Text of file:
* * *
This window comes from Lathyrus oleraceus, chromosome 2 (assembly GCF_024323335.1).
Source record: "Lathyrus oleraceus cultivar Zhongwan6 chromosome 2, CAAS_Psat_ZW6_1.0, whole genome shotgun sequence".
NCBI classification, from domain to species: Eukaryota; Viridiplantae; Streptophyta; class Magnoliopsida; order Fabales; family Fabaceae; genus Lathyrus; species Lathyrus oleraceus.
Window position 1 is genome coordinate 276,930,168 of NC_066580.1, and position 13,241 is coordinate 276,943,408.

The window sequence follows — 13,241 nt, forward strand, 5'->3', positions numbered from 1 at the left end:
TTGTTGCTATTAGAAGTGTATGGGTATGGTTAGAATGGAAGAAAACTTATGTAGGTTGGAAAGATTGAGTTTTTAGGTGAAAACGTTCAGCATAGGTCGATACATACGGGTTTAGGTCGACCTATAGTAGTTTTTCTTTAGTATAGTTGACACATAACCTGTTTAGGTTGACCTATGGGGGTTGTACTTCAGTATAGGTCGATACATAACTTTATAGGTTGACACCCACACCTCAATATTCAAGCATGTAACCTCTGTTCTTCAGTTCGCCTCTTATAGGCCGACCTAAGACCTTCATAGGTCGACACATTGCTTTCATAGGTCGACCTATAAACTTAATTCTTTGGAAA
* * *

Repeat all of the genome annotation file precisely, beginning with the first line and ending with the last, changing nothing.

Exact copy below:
This window comes from Lathyrus oleraceus, chromosome 2 (assembly GCF_024323335.1).
Source record: "Lathyrus oleraceus cultivar Zhongwan6 chromosome 2, CAAS_Psat_ZW6_1.0, whole genome shotgun sequence".
NCBI classification, from domain to species: Eukaryota; Viridiplantae; Streptophyta; class Magnoliopsida; order Fabales; family Fabaceae; genus Lathyrus; species Lathyrus oleraceus.
Window position 1 is genome coordinate 276,930,168 of NC_066580.1, and position 13,241 is coordinate 276,943,408.

The window sequence follows — 13,241 nt, forward strand, 5'->3', positions numbered from 1 at the left end:
TTGTTGCTATTAGAAGTGTATGGGTATGGTTAGAATGGAAGAAAACTTATGTAGGTTGGAAAGATTGAGTTTTTAGGTGAAAACGTTCAGCATAGGTCGATACATACGGGTTTAGGTCGACCTATAGTAGTTTTTCTTTAGTATAGTTGACACATAACCTGTTTAGGTTGACCTATGGGGGTTGTACTTCAGTATAGGTCGATACATAACTTTATAGGTTGACACCCACACCTCAATATTCAAGCATGTAACCTCTGTTCTTCAGTTCGCCTCTTATAGGCCGACCTAAGACCTTCATAGGTCGACACATTGCTTTCATAGGTCGACCTATAAACTTAATTCTTTGGAAA